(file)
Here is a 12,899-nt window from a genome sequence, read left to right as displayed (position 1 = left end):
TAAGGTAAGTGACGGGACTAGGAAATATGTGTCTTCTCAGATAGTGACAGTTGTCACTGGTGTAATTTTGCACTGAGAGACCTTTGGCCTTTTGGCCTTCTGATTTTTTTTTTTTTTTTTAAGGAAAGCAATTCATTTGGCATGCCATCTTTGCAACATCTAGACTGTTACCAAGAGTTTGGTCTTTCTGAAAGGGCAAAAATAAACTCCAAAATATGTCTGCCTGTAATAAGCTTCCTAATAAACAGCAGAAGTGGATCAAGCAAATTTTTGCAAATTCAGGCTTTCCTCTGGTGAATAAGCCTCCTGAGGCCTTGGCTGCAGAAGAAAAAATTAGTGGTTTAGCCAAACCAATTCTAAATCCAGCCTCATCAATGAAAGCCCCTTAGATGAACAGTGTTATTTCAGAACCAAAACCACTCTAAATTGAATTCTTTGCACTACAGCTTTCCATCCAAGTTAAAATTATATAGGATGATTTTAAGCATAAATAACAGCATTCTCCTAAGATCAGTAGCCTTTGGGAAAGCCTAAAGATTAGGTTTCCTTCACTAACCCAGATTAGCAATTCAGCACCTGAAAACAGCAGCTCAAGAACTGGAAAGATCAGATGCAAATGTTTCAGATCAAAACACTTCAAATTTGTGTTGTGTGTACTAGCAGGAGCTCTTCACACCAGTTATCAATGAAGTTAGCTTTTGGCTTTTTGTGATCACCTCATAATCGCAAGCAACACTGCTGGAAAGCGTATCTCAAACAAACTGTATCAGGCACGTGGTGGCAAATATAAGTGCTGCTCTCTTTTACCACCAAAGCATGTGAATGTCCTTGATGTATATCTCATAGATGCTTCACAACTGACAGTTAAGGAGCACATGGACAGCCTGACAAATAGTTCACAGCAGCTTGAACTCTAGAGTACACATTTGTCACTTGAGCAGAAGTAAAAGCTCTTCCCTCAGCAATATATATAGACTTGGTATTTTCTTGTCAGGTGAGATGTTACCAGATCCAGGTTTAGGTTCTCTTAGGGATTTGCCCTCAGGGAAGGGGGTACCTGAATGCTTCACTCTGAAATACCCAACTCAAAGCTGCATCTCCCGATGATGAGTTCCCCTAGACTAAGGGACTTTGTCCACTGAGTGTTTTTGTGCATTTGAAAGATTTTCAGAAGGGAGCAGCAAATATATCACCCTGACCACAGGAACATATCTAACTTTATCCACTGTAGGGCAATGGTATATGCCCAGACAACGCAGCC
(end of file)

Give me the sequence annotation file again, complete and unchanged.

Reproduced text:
Here is a 12,899-nt window from a genome sequence, read left to right as displayed (position 1 = left end):
TAAGGTAAGTGACGGGACTAGGAAATATGTGTCTTCTCAGATAGTGACAGTTGTCACTGGTGTAATTTTGCACTGAGAGACCTTTGGCCTTTTGGCCTTCTGATTTTTTTTTTTTTTTTTAAGGAAAGCAATTCATTTGGCATGCCATCTTTGCAACATCTAGACTGTTACCAAGAGTTTGGTCTTTCTGAAAGGGCAAAAATAAACTCCAAAATATGTCTGCCTGTAATAAGCTTCCTAATAAACAGCAGAAGTGGATCAAGCAAATTTTTGCAAATTCAGGCTTTCCTCTGGTGAATAAGCCTCCTGAGGCCTTGGCTGCAGAAGAAAAAATTAGTGGTTTAGCCAAACCAATTCTAAATCCAGCCTCATCAATGAAAGCCCCTTAGATGAACAGTGTTATTTCAGAACCAAAACCACTCTAAATTGAATTCTTTGCACTACAGCTTTCCATCCAAGTTAAAATTATATAGGATGATTTTAAGCATAAATAACAGCATTCTCCTAAGATCAGTAGCCTTTGGGAAAGCCTAAAGATTAGGTTTCCTTCACTAACCCAGATTAGCAATTCAGCACCTGAAAACAGCAGCTCAAGAACTGGAAAGATCAGATGCAAATGTTTCAGATCAAAACACTTCAAATTTGTGTTGTGTGTACTAGCAGGAGCTCTTCACACCAGTTATCAATGAAGTTAGCTTTTGGCTTTTTGTGATCACCTCATAATCGCAAGCAACACTGCTGGAAAGCGTATCTCAAACAAACTGTATCAGGCACGTGGTGGCAAATATAAGTGCTGCTCTCTTTTACCACCAAAGCATGTGAATGTCCTTGATGTATATCTCATAGATGCTTCACAACTGACAGTTAAGGAGCACATGGACAGCCTGACAAATAGTTCACAGCAGCTTGAACTCTAGAGTACACATTTGTCACTTGAGCAGAAGTAAAAGCTCTTCCCTCAGCAATATATATAGACTTGGTATTTTCTTGTCAGGTGAGATGTTACCAGATCCAGGTTTAGGTTCTCTTAGGGATTTGCCCTCAGGGAAGGGGGTACCTGAATGCTTCACTCTGAAATACCCAACTCAAAGCTGCATCTCCCGATGATGAGTTCCCCTAGACTAAGGGACTTTGTCCACTGAGTGTTTTTGTGCATTTGAAAGATTTTCAGAAGGGAGCAGCAAATATATCACCCTGACCACAGGAACATATCTAACTTTATCCACTGTAGGGCAATGGTATATGCCCAGACAACGCAGCC